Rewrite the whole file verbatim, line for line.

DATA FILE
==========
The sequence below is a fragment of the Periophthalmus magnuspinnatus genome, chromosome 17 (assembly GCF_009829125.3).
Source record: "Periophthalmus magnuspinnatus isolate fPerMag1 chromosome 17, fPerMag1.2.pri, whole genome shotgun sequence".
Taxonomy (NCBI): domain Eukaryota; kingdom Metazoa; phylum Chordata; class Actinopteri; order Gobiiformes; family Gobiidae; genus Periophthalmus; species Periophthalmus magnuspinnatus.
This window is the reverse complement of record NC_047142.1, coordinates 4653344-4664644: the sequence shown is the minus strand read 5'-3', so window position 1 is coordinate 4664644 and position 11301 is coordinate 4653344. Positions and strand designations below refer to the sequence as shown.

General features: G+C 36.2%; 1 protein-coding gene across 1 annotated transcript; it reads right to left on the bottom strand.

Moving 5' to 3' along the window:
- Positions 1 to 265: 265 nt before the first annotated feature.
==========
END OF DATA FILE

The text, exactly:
The sequence below is a fragment of the Periophthalmus magnuspinnatus genome, chromosome 17 (assembly GCF_009829125.3).
Source record: "Periophthalmus magnuspinnatus isolate fPerMag1 chromosome 17, fPerMag1.2.pri, whole genome shotgun sequence".
Taxonomy (NCBI): domain Eukaryota; kingdom Metazoa; phylum Chordata; class Actinopteri; order Gobiiformes; family Gobiidae; genus Periophthalmus; species Periophthalmus magnuspinnatus.
This window is the reverse complement of record NC_047142.1, coordinates 4653344-4664644: the sequence shown is the minus strand read 5'-3', so window position 1 is coordinate 4664644 and position 11301 is coordinate 4653344. Positions and strand designations below refer to the sequence as shown.

General features: G+C 36.2%; 1 protein-coding gene across 1 annotated transcript; it reads right to left on the bottom strand.

Moving 5' to 3' along the window:
- Positions 1 to 265: 265 nt before the first annotated feature.